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PostPosted: Sat Sep 16, 2017 10:29 pm 
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PostPosted: Sat Sep 16, 2017 8:36 pm 
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PostPosted: Fri Sep 15, 2017 11:19 pm 
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Trichy is gearing up for an entirely New and Elegant Shopping Festival " TRICHY UTSAV 2017" from Sep 15th to 17th


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Proudly made in India

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Sheela Lunkad, founder, Design Create. | Photo Credit: B. Velankanni Raj

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Our handicrafts industry needs both patronage and innovation to thrive, says Design Create founder Sheela Lunkad

A handicraft fair usually draws more of the browser than serious shopper these days.

As we look through stalls showcasing hundreds of novelties and utilities made out of wood, metal, stone and cloth, our thoughts rarely linger on the skillful hands that would have fashioned such items of beauty.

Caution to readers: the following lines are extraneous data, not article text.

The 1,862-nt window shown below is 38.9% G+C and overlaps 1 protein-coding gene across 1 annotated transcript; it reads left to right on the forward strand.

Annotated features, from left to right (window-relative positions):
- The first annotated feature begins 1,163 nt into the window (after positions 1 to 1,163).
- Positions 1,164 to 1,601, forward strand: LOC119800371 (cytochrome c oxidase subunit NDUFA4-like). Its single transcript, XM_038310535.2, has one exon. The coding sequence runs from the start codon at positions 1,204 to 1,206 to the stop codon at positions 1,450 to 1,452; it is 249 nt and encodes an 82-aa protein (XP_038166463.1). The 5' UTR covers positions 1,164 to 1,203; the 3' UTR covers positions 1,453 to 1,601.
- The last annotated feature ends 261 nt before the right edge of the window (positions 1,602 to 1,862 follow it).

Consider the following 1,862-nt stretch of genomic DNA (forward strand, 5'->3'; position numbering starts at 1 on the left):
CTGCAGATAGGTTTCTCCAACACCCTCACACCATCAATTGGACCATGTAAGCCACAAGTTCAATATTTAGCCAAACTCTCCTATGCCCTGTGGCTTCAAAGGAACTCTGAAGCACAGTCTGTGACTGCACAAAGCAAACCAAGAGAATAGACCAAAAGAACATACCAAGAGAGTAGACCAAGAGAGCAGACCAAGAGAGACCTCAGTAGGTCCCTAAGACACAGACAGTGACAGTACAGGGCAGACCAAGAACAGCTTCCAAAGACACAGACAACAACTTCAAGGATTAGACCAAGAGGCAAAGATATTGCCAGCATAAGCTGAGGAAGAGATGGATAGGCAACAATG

Visitors to handicraft fairs are often more busy comparing prices rather than examining the craftsmanship of the items on display.

Perhaps that is why Indian handicrafts are more visible and appreciated outside the country.

Despite it being fragmented and unorganised, the Indian handicraft industry employs 7 million regional artisans and has more than 67,000 exporters engaged in promoting its wares in domestic and foreign markets.

“In a way I feel no traditional craft is really dying. What’s missing is market linkage, design interpretation and communication with people who really want to buy,” says Sheela Lunkad, founder, Direct Create, an online community of artists, artisans, makers, buyers and designers who are involved in the promotion of exclusive handmade creations.

Direct Create is participating in the ongoing ‘Trichy Utsav 2017 — Celebrating Handmade’ exhibition-cum-sale at Hotel Sangam this week on the invitation of Aura women’s group.